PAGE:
There’s no shortage of B&Bs and guesthouses in Schull. There are plenty of choices to suit a range of budgets and group sizes, with self-catering and traditional bed and breakfasts on offer. With some located right by the sea, you can kick back and enjoy the view from your own place.
Where to eat in Schull
Schull has quite a few good restaurants and cafes to grab a bite to eat, with most scattered along the main street.
A popular little café is Nickie’s Kitchen, which has delicious coffee and homemade sandwiches. For something a little sweeter, you can head to Paradise Crepe Restaurant for some delicious crepes and coffee.
For some all-round good food, The New Haven offers a great option for dinner with fresh seafood, pizza and steak a speciality at this casual place.
Like any popular seaside town, you can find quite a few pubs in Schull to sit back with a drink.
Most of them have some kind of live music on during the weekend and old school friendliness you can only find in a small town.
Across the road you can find Newman’s Pub, which is a small and cosy place for a beer or local whiskey with some friends.
Or, tucked down Pier Road, you’ll find O’Regan’s Bar and Venue, which has great live music nights and a good pint of Guinness.
FAQs about visiting Schull in West Cork
Since mentioning the town in a guide to West Cork that we published several years ago, we’ve had hundreds of emails asking various things about Schull in West Cork.
In the section below, we’ve popped in the most FAQs that we’ve received. If you have a question that we haven’t tackled, ask away in the comments section below.
Are there many things to do in Schull in Cork?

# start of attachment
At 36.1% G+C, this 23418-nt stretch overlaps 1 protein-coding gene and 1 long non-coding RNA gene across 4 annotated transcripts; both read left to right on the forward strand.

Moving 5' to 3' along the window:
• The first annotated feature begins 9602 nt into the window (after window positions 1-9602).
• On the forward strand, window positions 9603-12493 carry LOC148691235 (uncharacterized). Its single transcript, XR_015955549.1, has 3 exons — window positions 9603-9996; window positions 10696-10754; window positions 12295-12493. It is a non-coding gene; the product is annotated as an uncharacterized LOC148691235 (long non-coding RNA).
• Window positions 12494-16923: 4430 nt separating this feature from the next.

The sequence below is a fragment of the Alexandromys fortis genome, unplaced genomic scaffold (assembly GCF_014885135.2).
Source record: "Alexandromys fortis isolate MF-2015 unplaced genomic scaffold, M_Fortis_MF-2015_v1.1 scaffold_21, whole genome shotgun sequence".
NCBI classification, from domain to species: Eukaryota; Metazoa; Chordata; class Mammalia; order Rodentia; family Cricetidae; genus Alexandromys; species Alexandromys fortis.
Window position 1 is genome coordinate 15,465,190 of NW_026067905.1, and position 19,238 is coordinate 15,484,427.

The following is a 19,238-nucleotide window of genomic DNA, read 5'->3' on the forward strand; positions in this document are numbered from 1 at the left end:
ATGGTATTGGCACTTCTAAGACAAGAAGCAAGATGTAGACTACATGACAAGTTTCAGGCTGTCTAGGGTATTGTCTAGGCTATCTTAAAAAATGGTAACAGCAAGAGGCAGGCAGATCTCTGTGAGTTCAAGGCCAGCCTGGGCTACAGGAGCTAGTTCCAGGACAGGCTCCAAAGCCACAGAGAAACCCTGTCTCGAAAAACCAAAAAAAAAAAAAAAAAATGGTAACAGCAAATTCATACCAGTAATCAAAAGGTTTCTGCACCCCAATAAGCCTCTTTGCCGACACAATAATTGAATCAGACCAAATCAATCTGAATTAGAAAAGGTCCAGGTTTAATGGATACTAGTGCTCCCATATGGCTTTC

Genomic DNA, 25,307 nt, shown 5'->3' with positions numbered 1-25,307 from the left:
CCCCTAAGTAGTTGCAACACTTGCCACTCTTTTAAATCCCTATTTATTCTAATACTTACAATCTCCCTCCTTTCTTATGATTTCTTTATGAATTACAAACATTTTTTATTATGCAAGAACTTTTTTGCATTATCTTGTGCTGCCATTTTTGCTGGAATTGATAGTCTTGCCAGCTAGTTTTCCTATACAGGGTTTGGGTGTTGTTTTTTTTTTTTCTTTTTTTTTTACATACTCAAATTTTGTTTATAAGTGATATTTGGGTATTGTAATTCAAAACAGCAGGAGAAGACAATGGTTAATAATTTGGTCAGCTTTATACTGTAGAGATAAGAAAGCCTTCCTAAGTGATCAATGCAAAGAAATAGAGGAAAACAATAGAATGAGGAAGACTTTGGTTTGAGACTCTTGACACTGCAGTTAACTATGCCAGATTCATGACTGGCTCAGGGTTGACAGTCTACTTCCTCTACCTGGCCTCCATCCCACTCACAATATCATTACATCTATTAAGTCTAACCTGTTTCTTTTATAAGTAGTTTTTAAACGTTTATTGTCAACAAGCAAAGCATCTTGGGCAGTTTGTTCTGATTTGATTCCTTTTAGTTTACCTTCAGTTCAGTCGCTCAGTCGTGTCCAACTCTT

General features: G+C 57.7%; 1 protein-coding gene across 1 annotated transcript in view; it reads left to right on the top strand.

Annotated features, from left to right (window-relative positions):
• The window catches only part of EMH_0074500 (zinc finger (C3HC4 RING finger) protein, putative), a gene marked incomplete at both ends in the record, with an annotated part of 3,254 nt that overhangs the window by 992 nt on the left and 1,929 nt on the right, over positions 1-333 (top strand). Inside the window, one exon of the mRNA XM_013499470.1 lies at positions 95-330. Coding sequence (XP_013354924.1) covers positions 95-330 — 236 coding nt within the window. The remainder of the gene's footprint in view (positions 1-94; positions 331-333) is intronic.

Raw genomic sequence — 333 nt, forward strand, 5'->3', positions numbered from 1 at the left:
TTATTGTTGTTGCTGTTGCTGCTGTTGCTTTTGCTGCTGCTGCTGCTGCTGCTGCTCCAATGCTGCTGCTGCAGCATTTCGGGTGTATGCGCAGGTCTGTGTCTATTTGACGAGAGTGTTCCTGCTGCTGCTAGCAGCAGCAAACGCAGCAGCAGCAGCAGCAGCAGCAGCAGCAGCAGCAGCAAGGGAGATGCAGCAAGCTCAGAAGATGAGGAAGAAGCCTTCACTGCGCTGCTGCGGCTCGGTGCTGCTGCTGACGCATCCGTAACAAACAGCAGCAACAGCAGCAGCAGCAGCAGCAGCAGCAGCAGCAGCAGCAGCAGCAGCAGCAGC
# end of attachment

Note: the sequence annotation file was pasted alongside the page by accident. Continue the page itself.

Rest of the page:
One of the beauties of Schull is its size and its location: Schull is a small Irish village, so it offers a unique experience to those visiting for a few nights. It’s also close to many of the areas top attractions, so there’s plenty to do during the day.
Are there many places to eat in Schull?
There are plenty of restaurants in Schull. From the Bunratty Inn and the Townhouse to Hackett’s Bar, the New Haven and more, there’s something to tickle most fancies.
What are the best places to stay in Schull?
Accommodation wise, there’s one hotel in Schull – the Schull Harbour Hotel. However, there are plenty of B&Bs and guesthouses available.
Keith O’Hara has lived in Ireland for 34 years and has spent most of the last 10 years creating what is now The Irish Road Trip guide. Over the years, the website has published thousands of meticulously researched Ireland travel guides, welcoming 30 million+ visitors along the way. In 2022, the Irish Road Trip team published the world’s largest collection of Irish Road Trip itineraries. Keith lives in Dublin with his dog Toby and finds writing in the 3rd person minus craic altogether.